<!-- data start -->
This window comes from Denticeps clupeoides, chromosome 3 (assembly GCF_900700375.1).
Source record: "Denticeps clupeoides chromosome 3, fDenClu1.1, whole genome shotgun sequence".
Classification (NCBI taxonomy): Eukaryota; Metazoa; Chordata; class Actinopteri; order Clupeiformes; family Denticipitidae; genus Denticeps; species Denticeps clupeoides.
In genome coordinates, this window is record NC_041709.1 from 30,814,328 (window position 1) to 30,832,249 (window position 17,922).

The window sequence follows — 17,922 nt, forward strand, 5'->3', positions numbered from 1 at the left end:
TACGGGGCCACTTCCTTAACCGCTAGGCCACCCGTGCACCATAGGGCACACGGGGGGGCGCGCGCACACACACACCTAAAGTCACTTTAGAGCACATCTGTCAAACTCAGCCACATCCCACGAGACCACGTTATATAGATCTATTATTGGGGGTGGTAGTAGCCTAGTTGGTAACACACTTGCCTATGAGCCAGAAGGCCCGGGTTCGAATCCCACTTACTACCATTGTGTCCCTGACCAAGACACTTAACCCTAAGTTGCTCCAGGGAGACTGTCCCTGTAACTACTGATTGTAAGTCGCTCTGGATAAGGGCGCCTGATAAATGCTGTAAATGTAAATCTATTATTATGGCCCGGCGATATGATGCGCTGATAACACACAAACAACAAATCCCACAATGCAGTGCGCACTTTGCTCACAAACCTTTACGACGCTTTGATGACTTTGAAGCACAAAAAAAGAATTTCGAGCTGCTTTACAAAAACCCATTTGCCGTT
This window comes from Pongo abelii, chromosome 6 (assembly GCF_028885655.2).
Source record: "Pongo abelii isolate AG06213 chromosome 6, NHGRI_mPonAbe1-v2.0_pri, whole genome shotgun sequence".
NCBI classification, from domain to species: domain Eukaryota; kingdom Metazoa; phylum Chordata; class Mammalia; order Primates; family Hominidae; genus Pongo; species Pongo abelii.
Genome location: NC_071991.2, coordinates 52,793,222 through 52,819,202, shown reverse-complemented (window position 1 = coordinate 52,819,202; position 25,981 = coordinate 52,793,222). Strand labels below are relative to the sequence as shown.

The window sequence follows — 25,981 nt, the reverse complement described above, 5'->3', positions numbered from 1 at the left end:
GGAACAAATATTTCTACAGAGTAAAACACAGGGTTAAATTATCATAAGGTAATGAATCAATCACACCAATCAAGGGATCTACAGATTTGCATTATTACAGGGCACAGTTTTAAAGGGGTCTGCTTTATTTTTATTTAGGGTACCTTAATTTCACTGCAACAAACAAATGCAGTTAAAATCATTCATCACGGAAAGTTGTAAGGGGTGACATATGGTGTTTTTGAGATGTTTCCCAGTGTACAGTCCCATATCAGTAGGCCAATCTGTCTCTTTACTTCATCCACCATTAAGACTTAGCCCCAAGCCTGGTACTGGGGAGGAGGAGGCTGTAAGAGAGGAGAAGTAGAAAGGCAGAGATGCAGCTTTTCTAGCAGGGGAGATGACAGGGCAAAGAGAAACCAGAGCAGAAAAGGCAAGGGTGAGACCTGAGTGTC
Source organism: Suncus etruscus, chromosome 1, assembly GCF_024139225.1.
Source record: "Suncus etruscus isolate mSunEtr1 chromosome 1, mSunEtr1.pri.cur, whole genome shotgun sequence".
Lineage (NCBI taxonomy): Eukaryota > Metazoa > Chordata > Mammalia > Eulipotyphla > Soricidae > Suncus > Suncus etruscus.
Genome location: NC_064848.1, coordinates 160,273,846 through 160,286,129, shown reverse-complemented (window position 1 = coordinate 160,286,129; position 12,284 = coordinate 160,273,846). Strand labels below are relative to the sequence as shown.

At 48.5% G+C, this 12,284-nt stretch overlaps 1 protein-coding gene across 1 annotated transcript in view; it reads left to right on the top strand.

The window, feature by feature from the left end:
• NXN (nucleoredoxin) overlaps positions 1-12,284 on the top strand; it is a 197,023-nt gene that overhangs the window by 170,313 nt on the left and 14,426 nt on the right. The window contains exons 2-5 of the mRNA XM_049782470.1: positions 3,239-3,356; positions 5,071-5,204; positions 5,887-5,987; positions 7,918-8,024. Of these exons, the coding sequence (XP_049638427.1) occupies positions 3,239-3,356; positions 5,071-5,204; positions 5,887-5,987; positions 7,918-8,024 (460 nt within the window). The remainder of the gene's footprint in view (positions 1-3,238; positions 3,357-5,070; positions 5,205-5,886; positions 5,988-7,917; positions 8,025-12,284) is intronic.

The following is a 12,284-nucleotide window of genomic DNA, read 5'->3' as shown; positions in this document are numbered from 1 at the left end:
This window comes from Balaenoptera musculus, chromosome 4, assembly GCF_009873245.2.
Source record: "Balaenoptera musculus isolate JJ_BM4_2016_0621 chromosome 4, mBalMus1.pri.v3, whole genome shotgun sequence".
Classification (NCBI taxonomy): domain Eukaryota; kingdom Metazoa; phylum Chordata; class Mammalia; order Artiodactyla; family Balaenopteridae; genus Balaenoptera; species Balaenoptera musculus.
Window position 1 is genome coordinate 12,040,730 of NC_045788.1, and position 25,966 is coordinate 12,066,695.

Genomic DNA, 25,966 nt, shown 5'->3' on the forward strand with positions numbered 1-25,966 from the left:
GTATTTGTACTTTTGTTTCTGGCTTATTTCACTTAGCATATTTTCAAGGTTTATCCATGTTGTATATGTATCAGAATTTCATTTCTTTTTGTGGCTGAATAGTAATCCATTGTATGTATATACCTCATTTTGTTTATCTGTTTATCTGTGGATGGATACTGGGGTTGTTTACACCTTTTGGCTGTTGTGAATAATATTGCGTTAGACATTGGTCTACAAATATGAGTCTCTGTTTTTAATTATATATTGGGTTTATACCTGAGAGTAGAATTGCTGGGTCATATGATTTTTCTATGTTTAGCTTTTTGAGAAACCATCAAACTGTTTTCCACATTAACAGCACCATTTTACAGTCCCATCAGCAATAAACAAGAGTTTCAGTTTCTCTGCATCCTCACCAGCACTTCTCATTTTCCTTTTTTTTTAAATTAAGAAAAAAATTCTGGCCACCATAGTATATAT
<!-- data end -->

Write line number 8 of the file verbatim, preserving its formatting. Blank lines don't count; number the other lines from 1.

Source record: "Pongo abelii isolate AG06213 chromosome 6, NHGRI_mPonAbe1-v2.0_pri, whole genome shotgun sequence".